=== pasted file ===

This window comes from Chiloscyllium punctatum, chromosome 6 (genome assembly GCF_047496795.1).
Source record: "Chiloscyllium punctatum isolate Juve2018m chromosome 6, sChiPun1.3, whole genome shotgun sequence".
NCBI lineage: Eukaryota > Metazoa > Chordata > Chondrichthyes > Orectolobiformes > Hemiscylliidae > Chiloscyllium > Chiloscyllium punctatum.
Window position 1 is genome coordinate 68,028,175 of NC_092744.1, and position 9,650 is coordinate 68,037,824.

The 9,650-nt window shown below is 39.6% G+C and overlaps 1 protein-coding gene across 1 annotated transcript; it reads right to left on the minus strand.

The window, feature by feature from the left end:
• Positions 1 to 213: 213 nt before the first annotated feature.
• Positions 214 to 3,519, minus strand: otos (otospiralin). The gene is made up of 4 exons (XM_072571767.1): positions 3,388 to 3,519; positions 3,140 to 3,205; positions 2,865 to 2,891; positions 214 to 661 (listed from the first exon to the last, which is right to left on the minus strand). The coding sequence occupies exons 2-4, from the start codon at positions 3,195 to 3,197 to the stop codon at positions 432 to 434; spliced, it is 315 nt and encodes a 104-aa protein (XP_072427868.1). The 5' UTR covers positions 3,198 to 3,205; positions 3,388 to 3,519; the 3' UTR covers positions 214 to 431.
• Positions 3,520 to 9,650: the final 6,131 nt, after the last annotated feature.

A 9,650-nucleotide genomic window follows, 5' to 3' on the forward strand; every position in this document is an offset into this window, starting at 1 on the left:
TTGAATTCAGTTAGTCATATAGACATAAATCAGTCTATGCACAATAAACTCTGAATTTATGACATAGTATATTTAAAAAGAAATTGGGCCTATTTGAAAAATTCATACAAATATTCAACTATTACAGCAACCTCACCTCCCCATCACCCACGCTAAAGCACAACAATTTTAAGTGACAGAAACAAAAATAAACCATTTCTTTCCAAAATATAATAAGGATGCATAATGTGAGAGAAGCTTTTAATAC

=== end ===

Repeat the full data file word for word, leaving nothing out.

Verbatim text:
This window comes from Chiloscyllium punctatum, chromosome 6 (genome assembly GCF_047496795.1).
Source record: "Chiloscyllium punctatum isolate Juve2018m chromosome 6, sChiPun1.3, whole genome shotgun sequence".
NCBI lineage: Eukaryota > Metazoa > Chordata > Chondrichthyes > Orectolobiformes > Hemiscylliidae > Chiloscyllium > Chiloscyllium punctatum.
Window position 1 is genome coordinate 68,028,175 of NC_092744.1, and position 9,650 is coordinate 68,037,824.

The 9,650-nt window shown below is 39.6% G+C and overlaps 1 protein-coding gene across 1 annotated transcript; it reads right to left on the minus strand.

The window, feature by feature from the left end:
• Positions 1 to 213: 213 nt before the first annotated feature.
• Positions 214 to 3,519, minus strand: otos (otospiralin). The gene is made up of 4 exons (XM_072571767.1): positions 3,388 to 3,519; positions 3,140 to 3,205; positions 2,865 to 2,891; positions 214 to 661 (listed from the first exon to the last, which is right to left on the minus strand). The coding sequence occupies exons 2-4, from the start codon at positions 3,195 to 3,197 to the stop codon at positions 432 to 434; spliced, it is 315 nt and encodes a 104-aa protein (XP_072427868.1). The 5' UTR covers positions 3,198 to 3,205; positions 3,388 to 3,519; the 3' UTR covers positions 214 to 431.
• Positions 3,520 to 9,650: the final 6,131 nt, after the last annotated feature.

A 9,650-nucleotide genomic window follows, 5' to 3' on the forward strand; every position in this document is an offset into this window, starting at 1 on the left:
TTGAATTCAGTTAGTCATATAGACATAAATCAGTCTATGCACAATAAACTCTGAATTTATGACATAGTATATTTAAAAAGAAATTGGGCCTATTTGAAAAATTCATACAAATATTCAACTATTACAGCAACCTCACCTCCCCATCACCCACGCTAAAGCACAACAATTTTAAGTGACAGAAACAAAAATAAACCATTTCTTTCCAAAATATAATAAGGATGCATAATGTGAGAGAAGCTTTTAATAC